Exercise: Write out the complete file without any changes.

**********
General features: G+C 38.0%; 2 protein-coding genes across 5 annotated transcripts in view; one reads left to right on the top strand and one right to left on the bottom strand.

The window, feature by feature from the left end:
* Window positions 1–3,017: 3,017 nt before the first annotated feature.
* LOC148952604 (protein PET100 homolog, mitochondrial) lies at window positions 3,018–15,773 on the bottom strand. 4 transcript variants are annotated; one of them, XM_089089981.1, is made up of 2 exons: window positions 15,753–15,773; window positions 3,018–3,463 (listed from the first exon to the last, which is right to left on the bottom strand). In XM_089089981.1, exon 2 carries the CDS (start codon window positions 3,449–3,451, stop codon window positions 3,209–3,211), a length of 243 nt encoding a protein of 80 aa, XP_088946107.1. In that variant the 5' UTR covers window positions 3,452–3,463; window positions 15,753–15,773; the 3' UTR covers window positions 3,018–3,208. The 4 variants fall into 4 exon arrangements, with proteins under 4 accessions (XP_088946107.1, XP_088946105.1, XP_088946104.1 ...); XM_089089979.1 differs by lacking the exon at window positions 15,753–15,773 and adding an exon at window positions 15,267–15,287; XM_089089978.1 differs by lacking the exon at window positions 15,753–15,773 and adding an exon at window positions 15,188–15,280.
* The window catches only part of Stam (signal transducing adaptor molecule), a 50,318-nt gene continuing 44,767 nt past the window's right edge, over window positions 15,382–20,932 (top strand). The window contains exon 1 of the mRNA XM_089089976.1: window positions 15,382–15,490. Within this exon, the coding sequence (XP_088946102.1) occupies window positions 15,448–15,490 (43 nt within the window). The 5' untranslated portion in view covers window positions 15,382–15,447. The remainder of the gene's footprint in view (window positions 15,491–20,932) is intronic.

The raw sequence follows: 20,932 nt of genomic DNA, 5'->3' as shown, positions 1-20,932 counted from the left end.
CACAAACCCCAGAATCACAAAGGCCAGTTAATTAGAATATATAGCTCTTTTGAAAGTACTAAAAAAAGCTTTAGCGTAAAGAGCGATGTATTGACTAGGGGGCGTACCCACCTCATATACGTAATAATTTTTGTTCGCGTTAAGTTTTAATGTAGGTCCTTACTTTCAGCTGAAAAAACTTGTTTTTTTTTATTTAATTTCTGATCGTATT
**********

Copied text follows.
General features: G+C 38.0%; 2 protein-coding genes across 5 annotated transcripts in view; one reads left to right on the top strand and one right to left on the bottom strand.

The window, feature by feature from the left end:
* Window positions 1–3,017: 3,017 nt before the first annotated feature.
* LOC148952604 (protein PET100 homolog, mitochondrial) lies at window positions 3,018–15,773 on the bottom strand. 4 transcript variants are annotated; one of them, XM_089089981.1, is made up of 2 exons: window positions 15,753–15,773; window positions 3,018–3,463 (listed from the first exon to the last, which is right to left on the bottom strand). In XM_089089981.1, exon 2 carries the CDS (start codon window positions 3,449–3,451, stop codon window positions 3,209–3,211), a length of 243 nt encoding a protein of 80 aa, XP_088946107.1. In that variant the 5' UTR covers window positions 3,452–3,463; window positions 15,753–15,773; the 3' UTR covers window positions 3,018–3,208. The 4 variants fall into 4 exon arrangements, with proteins under 4 accessions (XP_088946107.1, XP_088946105.1, XP_088946104.1 ...); XM_089089979.1 differs by lacking the exon at window positions 15,753–15,773 and adding an exon at window positions 15,267–15,287; XM_089089978.1 differs by lacking the exon at window positions 15,753–15,773 and adding an exon at window positions 15,188–15,280.
* The window catches only part of Stam (signal transducing adaptor molecule), a 50,318-nt gene continuing 44,767 nt past the window's right edge, over window positions 15,382–20,932 (top strand). The window contains exon 1 of the mRNA XM_089089976.1: window positions 15,382–15,490. Within this exon, the coding sequence (XP_088946102.1) occupies window positions 15,448–15,490 (43 nt within the window). The 5' untranslated portion in view covers window positions 15,382–15,447. The remainder of the gene's footprint in view (window positions 15,491–20,932) is intronic.

The raw sequence follows: 20,932 nt of genomic DNA, 5'->3' as shown, positions 1-20,932 counted from the left end.
CACAAACCCCAGAATCACAAAGGCCAGTTAATTAGAATATATAGCTCTTTTGAAAGTACTAAAAAAAGCTTTAGCGTAAAGAGCGATGTATTGACTAGGGGGCGTACCCACCTCATATACGTAATAATTTTTGTTCGCGTTAAGTTTTAATGTAGGTCCTTACTTTCAGCTGAAAAAACTTGTTTTTTTTTATTTAATTTCTGATCGTATT